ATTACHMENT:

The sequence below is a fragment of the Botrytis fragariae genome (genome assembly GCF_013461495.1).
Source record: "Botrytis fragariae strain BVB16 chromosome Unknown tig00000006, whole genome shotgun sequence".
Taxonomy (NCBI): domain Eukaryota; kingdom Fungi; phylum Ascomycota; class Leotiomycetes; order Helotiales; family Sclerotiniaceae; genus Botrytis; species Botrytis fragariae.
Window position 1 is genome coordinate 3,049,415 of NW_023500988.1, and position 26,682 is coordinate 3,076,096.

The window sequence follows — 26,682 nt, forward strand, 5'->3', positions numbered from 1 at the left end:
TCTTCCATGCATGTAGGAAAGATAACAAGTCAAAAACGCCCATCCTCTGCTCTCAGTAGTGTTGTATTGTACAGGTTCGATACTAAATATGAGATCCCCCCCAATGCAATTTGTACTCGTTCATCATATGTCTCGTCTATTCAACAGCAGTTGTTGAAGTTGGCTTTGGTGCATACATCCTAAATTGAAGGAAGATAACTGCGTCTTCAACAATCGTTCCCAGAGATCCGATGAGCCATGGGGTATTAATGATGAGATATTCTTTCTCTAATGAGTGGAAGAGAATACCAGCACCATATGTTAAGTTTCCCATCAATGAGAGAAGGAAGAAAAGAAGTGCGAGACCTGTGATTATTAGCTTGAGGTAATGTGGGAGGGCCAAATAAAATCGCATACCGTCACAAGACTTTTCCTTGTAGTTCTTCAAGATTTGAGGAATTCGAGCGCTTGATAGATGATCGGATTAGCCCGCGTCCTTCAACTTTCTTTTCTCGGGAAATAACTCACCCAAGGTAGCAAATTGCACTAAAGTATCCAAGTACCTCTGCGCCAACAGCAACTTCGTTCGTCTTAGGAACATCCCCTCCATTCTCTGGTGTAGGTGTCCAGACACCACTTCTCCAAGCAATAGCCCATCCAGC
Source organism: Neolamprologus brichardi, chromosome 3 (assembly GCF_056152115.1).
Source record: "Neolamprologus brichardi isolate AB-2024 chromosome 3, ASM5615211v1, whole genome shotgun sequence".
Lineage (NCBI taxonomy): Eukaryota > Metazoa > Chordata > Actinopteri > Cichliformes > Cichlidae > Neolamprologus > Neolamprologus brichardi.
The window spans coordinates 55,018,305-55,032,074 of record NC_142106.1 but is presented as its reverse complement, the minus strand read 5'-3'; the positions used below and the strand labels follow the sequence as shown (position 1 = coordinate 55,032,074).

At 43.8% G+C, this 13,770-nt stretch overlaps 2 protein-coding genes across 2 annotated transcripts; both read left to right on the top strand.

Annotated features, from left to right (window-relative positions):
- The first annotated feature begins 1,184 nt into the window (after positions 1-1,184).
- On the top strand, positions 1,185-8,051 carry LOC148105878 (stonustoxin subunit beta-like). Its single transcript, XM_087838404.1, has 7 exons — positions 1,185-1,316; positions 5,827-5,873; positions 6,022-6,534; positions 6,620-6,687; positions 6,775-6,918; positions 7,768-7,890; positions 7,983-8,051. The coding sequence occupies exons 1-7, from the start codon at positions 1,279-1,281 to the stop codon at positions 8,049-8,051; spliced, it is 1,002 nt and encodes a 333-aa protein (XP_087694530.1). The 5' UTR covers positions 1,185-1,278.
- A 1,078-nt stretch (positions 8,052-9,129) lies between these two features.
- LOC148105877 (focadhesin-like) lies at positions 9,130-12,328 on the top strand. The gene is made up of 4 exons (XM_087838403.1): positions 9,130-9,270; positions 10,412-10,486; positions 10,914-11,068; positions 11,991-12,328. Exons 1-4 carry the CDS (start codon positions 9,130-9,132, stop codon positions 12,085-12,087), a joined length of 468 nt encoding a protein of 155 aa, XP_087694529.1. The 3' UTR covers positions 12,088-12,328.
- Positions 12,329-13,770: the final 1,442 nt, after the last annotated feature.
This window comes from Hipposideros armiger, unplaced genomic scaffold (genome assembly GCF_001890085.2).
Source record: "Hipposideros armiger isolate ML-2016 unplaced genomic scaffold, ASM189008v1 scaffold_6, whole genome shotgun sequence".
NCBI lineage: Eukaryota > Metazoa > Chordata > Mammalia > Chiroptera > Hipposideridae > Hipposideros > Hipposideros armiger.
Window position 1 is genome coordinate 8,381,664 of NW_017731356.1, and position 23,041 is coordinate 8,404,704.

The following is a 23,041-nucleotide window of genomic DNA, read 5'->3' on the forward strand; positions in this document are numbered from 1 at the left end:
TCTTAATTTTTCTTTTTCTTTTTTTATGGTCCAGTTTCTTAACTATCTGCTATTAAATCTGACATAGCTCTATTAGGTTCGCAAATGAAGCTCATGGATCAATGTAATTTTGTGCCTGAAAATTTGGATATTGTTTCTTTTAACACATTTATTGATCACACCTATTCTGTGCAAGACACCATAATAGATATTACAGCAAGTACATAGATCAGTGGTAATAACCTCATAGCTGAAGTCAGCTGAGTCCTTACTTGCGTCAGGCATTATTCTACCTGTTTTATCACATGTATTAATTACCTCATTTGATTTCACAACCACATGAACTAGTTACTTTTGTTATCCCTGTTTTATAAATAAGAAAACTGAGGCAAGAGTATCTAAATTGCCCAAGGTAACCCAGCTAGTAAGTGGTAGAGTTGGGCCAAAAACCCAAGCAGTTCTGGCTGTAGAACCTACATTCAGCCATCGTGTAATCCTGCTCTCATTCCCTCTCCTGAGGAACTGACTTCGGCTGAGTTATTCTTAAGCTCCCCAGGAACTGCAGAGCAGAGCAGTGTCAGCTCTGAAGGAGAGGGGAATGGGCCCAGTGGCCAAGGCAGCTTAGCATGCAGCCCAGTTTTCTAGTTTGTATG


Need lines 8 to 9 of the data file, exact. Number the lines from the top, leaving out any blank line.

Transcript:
Source record: "Neolamprologus brichardi isolate AB-2024 chromosome 3, ASM5615211v1, whole genome shotgun sequence".
Lineage (NCBI taxonomy): Eukaryota > Metazoa > Chordata > Actinopteri > Cichliformes > Cichlidae > Neolamprologus > Neolamprologus brichardi.